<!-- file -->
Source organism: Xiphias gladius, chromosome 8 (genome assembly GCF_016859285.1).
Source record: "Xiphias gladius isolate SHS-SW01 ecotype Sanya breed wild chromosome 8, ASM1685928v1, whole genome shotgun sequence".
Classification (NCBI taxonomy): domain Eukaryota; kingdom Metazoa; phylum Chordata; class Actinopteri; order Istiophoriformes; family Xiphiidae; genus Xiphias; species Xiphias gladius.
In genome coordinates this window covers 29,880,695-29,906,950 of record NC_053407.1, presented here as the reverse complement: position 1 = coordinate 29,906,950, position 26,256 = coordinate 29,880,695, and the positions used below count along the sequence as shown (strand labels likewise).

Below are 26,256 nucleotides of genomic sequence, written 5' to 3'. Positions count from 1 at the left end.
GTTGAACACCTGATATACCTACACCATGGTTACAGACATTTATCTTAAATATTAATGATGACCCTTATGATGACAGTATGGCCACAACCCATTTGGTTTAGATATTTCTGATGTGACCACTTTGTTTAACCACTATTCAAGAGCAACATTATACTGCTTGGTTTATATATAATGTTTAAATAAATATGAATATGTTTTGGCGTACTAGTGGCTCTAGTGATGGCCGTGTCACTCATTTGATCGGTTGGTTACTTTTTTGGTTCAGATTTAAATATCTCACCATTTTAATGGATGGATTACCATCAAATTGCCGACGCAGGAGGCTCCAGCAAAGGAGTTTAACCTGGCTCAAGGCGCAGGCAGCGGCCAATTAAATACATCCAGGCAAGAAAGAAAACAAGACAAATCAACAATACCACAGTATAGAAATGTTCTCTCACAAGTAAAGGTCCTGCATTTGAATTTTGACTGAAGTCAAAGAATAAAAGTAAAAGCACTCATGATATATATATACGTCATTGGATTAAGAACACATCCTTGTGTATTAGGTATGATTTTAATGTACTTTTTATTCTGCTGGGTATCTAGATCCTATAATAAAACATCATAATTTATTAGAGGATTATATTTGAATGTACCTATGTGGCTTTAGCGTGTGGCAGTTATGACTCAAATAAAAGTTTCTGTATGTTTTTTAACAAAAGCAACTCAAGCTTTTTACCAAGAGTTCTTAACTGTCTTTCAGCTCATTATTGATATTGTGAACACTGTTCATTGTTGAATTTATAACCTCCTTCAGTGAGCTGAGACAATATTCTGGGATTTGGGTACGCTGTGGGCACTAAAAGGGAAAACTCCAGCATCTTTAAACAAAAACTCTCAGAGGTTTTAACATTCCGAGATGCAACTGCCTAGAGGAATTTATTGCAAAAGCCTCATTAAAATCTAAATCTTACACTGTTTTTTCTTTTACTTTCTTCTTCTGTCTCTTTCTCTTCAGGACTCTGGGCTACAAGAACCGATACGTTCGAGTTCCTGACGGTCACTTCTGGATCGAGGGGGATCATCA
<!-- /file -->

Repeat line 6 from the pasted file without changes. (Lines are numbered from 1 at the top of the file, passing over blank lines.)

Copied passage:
GTTGAACACCTGATATACCTACACCATGGTTACAGACATTTATCTTAAATATTAATGATGACCCTTATGATGACAGTATGGCCACAACCCATTTGGTTTAGATATTTCTGATGTGACCACTTTGTTTAACCACTATTCAAGAGCAACATTATACTGCTTGGTTTATATATAATGTTTAAATAAATATGAATATGTTTTGGCGTACTAGTGGCTCTAGTGATGGCCGTGTCACTCATTTGATCGGTTGGTTACTTTTTTGGTTCAGATTTAAATATCTCACCATTTTAATGGATGGATTACCATCAAATTGCCGACGCAGGAGGCTCCAGCAAAGGAGTTTAACCTGGCTCAAGGCGCAGGCAGCGGCCAATTAAATACATCCAGGCAAGAAAGAAAACAAGACAAATCAACAATACCACAGTATAGAAATGTTCTCTCACAAGTAAAGGTCCTGCATTTGAATTTTGACTGAAGTCAAAGAATAAAAGTAAAAGCACTCATGATATATATATACGTCATTGGATTAAGAACACATCCTTGTGTATTAGGTATGATTTTAATGTACTTTTTATTCTGCTGGGTATCTAGATCCTATAATAAAACATCATAATTTATTAGAGGATTATATTTGAATGTACCTATGTGGCTTTAGCGTGTGGCAGTTATGACTCAAATAAAAGTTTCTGTATGTTTTTTAACAAAAGCAACTCAAGCTTTTTACCAAGAGTTCTTAACTGTCTTTCAGCTCATTATTGATATTGTGAACACTGTTCATTGTTGAATTTATAACCTCCTTCAGTGAGCTGAGACAATATTCTGGGATTTGGGTACGCTGTGGGCACTAAAAGGGAAAACTCCAGCATCTTTAAACAAAAACTCTCAGAGGTTTTAACATTCCGAGATGCAACTGCCTAGAGGAATTTATTGCAAAAGCCTCATTAAAATCTAAATCTTACACTGTTTTTTCTTTTACTTTCTTCTTCTGTCTCTTTCTCTTCAGGACTCTGGGCTACAAGAACCGATACGTTCGAGTTCCTGACGGTCACTTCTGGATCGAGGGGGATCATCA